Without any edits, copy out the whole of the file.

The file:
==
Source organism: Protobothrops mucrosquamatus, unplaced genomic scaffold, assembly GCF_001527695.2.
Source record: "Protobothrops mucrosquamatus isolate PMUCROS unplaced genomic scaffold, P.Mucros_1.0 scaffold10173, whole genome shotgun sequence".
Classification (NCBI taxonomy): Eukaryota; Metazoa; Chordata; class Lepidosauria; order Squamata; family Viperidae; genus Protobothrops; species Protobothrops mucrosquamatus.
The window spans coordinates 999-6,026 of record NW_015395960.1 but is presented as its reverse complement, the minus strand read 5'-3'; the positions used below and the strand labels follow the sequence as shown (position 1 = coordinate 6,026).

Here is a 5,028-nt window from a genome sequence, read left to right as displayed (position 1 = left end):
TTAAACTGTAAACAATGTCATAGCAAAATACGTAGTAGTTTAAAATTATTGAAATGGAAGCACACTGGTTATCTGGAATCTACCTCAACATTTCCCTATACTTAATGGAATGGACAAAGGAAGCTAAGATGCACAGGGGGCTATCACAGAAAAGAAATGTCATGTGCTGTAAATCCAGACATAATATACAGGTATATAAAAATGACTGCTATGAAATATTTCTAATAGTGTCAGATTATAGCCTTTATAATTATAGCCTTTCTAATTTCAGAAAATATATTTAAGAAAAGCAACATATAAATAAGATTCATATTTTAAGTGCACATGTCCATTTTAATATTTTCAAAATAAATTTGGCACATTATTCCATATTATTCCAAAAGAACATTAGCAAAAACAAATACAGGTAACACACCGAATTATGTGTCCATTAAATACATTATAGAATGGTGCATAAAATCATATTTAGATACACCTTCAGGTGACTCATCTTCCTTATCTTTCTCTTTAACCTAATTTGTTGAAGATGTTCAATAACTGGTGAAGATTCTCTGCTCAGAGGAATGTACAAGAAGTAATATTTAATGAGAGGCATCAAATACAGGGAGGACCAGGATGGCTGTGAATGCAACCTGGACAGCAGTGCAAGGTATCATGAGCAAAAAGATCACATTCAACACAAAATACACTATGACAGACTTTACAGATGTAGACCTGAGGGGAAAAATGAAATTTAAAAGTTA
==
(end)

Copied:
Source organism: Protobothrops mucrosquamatus, unplaced genomic scaffold, assembly GCF_001527695.2.
Source record: "Protobothrops mucrosquamatus isolate PMUCROS unplaced genomic scaffold, P.Mucros_1.0 scaffold10173, whole genome shotgun sequence".
Classification (NCBI taxonomy): Eukaryota; Metazoa; Chordata; class Lepidosauria; order Squamata; family Viperidae; genus Protobothrops; species Protobothrops mucrosquamatus.
The window spans coordinates 999-6,026 of record NW_015395960.1 but is presented as its reverse complement, the minus strand read 5'-3'; the positions used below and the strand labels follow the sequence as shown (position 1 = coordinate 6,026).

Here is a 5,028-nt window from a genome sequence, read left to right as displayed (position 1 = left end):
TTAAACTGTAAACAATGTCATAGCAAAATACGTAGTAGTTTAAAATTATTGAAATGGAAGCACACTGGTTATCTGGAATCTACCTCAACATTTCCCTATACTTAATGGAATGGACAAAGGAAGCTAAGATGCACAGGGGGCTATCACAGAAAAGAAATGTCATGTGCTGTAAATCCAGACATAATATACAGGTATATAAAAATGACTGCTATGAAATATTTCTAATAGTGTCAGATTATAGCCTTTATAATTATAGCCTTTCTAATTTCAGAAAATATATTTAAGAAAAGCAACATATAAATAAGATTCATATTTTAAGTGCACATGTCCATTTTAATATTTTCAAAATAAATTTGGCACATTATTCCATATTATTCCAAAAGAACATTAGCAAAAACAAATACAGGTAACACACCGAATTATGTGTCCATTAAATACATTATAGAATGGTGCATAAAATCATATTTAGATACACCTTCAGGTGACTCATCTTCCTTATCTTTCTCTTTAACCTAATTTGTTGAAGATGTTCAATAACTGGTGAAGATTCTCTGCTCAGAGGAATGTACAAGAAGTAATATTTAATGAGAGGCATCAAATACAGGGAGGACCAGGATGGCTGTGAATGCAACCTGGACAGCAGTGCAAGGTATCATGAGCAAAAAGATCACATTCAACACAAAATACACTATGACAGACTTTACAGATGTAGACCTGAGGGGAAAAATGAAATTTAAAAGTTA